One of the major winners from last year’s awards season and now available on Netflix, is The Wife one not to be missed?
The project took many years before it went into production but its star Glenn Close pushed adamantly for the story to be told, one of a wife who begins to question her choices and compromises as her and her husband (Jonathan Pryce) arrive in Stockholm, where he’ll receive a Nobel Prize for Literature while she stands solemnly by his side. Also starring: Max Irons, Christian Slater, Harry Lloyd, Annie Maude Starke and Karin Franz Körlof.
Close swept up awards for this performance and deservedly so, her portrayal of Joan is so stoic and contained yet her eyes are bursting with love, regret, resentment and anger; it’s hard to look away and there are not a great deal of actresses that can reveal so much using so little. Her character is by far the most, and only, fascinating part of the story, it’s a benefit that the character of her husband Joe is so cliched and stereotypical as to not take any focus off of her. Pryce’s Joe is the classic ‘leaves his wife for a younger woman then spends their marriage repeatedly cheating on her’, even accompanied by one of the most typical and awful of American accents, that it’s sometimes unclear whether he is in fact meant to be American. Having his younger self being played by Harry Lloyd only shows further that he shouldn’t be trusted, Lloyd does not have the look of a sympathetic man, more the look of Norman Osborn crossed with Edward Nigma.
Each shot is framed perfectly to give you exactly what you need without any extraneous detail or excessive panning and edited to keep focus, at no point do you lose the intensity, each shot gives an emotion and there’s many to be had. In that sense, it’s easy to see how the story could be adapted further to the stage, it’s extremely intimate and only ever spends time with a few key characters. Even in scenes where there are others outside of that involved, the focus never leaves our two leads; one moment illustrates that perfectly of a conversation with Joan, never taking its focus off of her, hearing the other person’s words while seeing only her and gladly so because it’s a pleasure to watch Glenn Close at work. It’s hard to imagine there’s an actress out there, better than her at giving the oh so subtle but deadly ‘I will murder you’ stare without moving a muscle.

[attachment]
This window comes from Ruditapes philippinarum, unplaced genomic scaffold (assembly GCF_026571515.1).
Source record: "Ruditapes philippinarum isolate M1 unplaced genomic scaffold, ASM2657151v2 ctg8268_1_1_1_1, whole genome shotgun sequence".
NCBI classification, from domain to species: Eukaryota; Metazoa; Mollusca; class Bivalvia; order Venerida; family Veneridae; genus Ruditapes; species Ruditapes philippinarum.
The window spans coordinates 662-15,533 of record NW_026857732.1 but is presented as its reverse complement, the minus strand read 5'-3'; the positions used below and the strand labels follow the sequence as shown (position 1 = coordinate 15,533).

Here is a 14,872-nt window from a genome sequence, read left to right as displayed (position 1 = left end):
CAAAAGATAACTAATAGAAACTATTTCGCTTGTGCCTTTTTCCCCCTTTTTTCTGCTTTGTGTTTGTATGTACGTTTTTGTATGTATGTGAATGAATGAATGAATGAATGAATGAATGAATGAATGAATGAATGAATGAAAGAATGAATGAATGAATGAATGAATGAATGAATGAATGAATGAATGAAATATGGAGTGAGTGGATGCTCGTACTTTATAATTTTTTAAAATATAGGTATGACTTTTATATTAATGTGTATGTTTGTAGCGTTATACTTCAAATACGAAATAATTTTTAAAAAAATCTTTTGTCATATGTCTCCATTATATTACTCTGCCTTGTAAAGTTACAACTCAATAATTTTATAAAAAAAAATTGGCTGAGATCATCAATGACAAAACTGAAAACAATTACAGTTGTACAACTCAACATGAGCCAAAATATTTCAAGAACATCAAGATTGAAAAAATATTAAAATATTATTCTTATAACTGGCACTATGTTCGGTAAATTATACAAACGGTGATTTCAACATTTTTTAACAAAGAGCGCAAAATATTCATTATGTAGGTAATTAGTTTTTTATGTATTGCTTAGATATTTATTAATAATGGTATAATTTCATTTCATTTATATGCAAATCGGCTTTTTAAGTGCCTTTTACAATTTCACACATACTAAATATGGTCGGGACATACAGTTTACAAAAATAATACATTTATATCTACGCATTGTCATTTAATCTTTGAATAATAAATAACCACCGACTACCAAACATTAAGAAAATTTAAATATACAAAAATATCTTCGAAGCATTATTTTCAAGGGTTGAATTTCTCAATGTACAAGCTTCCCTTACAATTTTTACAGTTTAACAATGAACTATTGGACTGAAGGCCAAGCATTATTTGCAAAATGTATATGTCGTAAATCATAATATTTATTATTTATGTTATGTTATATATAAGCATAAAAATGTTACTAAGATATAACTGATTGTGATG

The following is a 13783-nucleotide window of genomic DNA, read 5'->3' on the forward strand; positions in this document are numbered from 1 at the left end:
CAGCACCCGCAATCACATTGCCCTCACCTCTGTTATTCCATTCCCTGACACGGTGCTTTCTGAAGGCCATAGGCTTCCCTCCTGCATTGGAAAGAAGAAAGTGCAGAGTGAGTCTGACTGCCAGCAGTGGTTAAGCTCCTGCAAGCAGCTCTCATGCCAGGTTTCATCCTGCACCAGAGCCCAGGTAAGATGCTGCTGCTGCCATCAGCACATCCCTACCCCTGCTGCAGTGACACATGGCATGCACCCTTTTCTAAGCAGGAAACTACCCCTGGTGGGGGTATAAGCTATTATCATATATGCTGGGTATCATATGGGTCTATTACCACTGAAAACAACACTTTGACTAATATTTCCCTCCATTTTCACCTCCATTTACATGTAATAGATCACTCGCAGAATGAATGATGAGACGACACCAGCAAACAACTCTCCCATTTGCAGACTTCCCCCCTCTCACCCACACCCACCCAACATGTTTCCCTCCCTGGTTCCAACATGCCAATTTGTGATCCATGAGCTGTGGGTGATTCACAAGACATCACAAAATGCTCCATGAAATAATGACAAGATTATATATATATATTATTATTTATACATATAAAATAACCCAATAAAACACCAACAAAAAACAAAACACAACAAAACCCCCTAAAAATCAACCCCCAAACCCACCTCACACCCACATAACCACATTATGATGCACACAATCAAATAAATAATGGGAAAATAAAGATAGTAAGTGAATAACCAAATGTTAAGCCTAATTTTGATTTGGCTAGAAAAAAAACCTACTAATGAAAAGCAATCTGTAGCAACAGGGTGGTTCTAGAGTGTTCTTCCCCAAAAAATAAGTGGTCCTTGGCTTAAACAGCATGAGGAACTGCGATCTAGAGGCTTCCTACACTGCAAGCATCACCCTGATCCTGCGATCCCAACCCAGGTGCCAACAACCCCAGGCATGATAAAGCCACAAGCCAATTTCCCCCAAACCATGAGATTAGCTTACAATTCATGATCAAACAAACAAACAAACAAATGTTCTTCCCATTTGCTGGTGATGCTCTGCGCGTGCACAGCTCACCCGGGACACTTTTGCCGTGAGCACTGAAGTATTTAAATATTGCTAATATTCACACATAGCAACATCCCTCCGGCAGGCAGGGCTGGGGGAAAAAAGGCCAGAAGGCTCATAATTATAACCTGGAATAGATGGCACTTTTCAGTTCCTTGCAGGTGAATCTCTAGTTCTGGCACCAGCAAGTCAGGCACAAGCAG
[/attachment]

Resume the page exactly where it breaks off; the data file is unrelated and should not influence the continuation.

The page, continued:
The story is one that’s been told on countless occasions, across every media, of a wife eclipsed by her husband but you can understand the ferocity that Close had to get this particular one told because it genuinely does give you the wife’s perspective. As the story unfolds, you feel what she feels, you see everything through her eyes and even with the flashbacks to their early days, it still is almost seamless. You honestly wouldn’t think that anything new could be added to a story such as this one but The Wife does it superbly, a fresh perspective with a stellar and understated performance, you won’t want to turn it off with the amount of emotion that you know Close is holding below the surface, and you’re just waiting for her to explode.